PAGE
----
From Derrida to Diderot: The Philosophe’s Dream, Essay 20 of #52essays2017

Thinking back to where The Spectator & the Blind Man all started–and by all I mean dissertation, stage production, literary endeavor–it was probably with Diderot. And I believe I discovered Diderot in the pages of Derrida:

Diderot by Louis-Michel vanLoo, 1767.“I write without seeing….. This is the first time I have ever written in the dark . . . not knowing whether I am indeed forming letters. Wherever there will be nothing, read that I love you.”

-Diderot, Letter to Sophie Volland, June 10, 1759

I first encountered this quote in a book called Memoirs of the Blind, a perhaps ironically beautifully visual book about blindness and the self-portrait by Jacques Derrida, written for an exhibition that he curated at the Louvre.

Denis Diderot, one of my all-time favorite dead white guy writers, would definitely be at my fantasy dinner table for witty repartee and bon vivantism. As I’ve now surely quoted a million times and cannot even remember where I originally read it, he died reaching for the cherry compote (the dessert), that is, he died wanting more of the good stuff.

Encyclopedie de D'Alembert et Diderot Premiere Page.Diderot is probably most famous as one of the editors and main contributors to the Encyclopédie (1751-66), a work that flouted notions of high and low disciplines by putting Christianity alongside Chemistry , Farm Laborer alongside Poet.

But even before that great endeavor of promoting equality, an endeavor that often seems to sing the early song of revolution, Diderot was a young man with man of letters stars in his eyes and he wrote a book inspired by the thoughts of the great Voltaire and other early luminaries of what would come to be known as the Siècle de Lumière. The Age of Enlightenment is much maligned in certain circles for its idealization of rationalism and all the woes of modernity, but Diderot (as our opening quote suggests) reveled in the dark and unfathomable parts of humankind.

Diderot’s Letter on the Blind for the Use of Those Who See (1749) suggested, among other things the doubtfulness of God (Diderot dabbled in deism), and put his controversial notions into the mouth of a real life person, an English mathematician named Nicholas Saunderson, who inherited the Lucasian Chair from none other than Newton, but not his quirky but nonetheless strident beliefs. Saunderson was famously irreligious, but the deathbed conversation Diderot puts in his mouth–not to mention the glorious prophecy of Darwin’s theory of evolution–was indeed fabricated.

Here’s a little sample of the offensive dialogue:

”Consider, Mr. Holmes,” he added, “what a confidence I must have in your word and in Newton’s. Though I see nothing, I admit there is in everything an admirable design and order. I hope you will not demand more. I take your word for the present state of the universe, and in return keep the liberty of thinking as I please on its ancient and primitive state, with relation to which you are as blind as myself. Here you will have no witnesses to confront me with, and your eyes are quite useless. Think, if you choose, that the design which strikes you so powerfully has always subsisted, but allow me my own contrary opinion, and allow me to believe that if we went back to the origin of things and scenes and perceived matter in motion and the evolution from chaos, we should meet with a number of shapeless creatures, instead of a few creatures highly organized. I make no criticism on the present state of things, but I can ask you some questions as to the past. For instance, I may ask you and Leibniz and Clarke and Newton, who told you that in the first instances of the formation of animals some were not headless and others footless? I might affirm that such an one had no stomach, another no intestines, that some which seemed to deserve a long duration from their possession of a stomach, palate, and teeth came to an end owing to some defect in the heart or lungs; that monsters mutually destroyed one another; that all the defective combinations of matter disappeared, and that those only survived whose mechanism was not defective in any important particular and who were able to support and perpetuate themselves.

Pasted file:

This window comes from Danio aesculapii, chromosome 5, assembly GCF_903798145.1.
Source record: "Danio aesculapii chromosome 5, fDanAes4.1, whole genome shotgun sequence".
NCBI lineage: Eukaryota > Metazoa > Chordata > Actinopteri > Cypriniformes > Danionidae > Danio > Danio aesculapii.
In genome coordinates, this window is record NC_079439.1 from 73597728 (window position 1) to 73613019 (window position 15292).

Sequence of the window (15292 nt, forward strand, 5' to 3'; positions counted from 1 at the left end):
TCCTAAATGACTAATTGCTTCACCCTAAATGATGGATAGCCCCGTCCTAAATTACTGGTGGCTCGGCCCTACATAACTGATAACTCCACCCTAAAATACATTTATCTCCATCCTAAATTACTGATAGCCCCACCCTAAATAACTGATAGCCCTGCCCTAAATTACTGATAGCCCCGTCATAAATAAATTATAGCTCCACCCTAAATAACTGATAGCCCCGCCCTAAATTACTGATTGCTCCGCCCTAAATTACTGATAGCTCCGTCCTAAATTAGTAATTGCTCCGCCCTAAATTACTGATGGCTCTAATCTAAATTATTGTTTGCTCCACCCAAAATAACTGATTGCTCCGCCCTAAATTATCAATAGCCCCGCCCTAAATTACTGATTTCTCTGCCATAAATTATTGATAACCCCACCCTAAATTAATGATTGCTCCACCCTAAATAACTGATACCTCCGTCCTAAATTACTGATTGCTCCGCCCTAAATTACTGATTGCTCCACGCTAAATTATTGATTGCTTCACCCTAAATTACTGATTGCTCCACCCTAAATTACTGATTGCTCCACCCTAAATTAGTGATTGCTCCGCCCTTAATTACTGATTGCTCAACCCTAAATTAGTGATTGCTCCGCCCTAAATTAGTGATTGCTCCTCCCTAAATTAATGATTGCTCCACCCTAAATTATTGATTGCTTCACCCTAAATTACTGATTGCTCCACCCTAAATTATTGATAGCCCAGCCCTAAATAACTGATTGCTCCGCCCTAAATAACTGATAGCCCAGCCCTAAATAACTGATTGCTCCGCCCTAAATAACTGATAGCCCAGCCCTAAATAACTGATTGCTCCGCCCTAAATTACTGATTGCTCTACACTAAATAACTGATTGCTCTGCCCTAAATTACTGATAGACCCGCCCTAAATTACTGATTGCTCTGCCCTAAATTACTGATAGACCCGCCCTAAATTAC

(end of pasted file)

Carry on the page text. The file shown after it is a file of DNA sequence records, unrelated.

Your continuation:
” Suppose the first man had his larynx closed, or had lacked suitable food, or had been defective in the organs of generation, or had failed to find a mate, or had propagated in another species, what then, Mr. Holmes, would have been the fate of the human race? It would have been still merged in the general depuration of the universe, and that proud being who calls himself man, dissolved and dispersed among the molecules of matter, would have remained perhaps forever hidden among the number of mere possibilities. If shapeless creatures had never existed, you would not fail to assert that none will ever appear, and that I am throwing myself headlong into chimerical fancies, but the order is not even now so perfect as to exclude the occasional appearance of monstrosities.” Then, turning towards the clergyman, he added, “Look at me, Mr. Holmes. I have no eyes. What have we done, you and I, to God, that one of us has this organ while the other has not?”

Lettre sur les Aveugles (Letter on the Blind).So this, along with his bawdy yet still philosophical tale The Indiscrete Jewels–about a prince who gets his hands on a ring which, when turned upon the nether regions of ladies, gets them to talk, indiscreetly about their escapades–published around the same time, landed Denis Diderot in the dungeon of Vincennes, which is where we find him in the following piece. My literary offering is the first in The Spectator & the Blind Man series.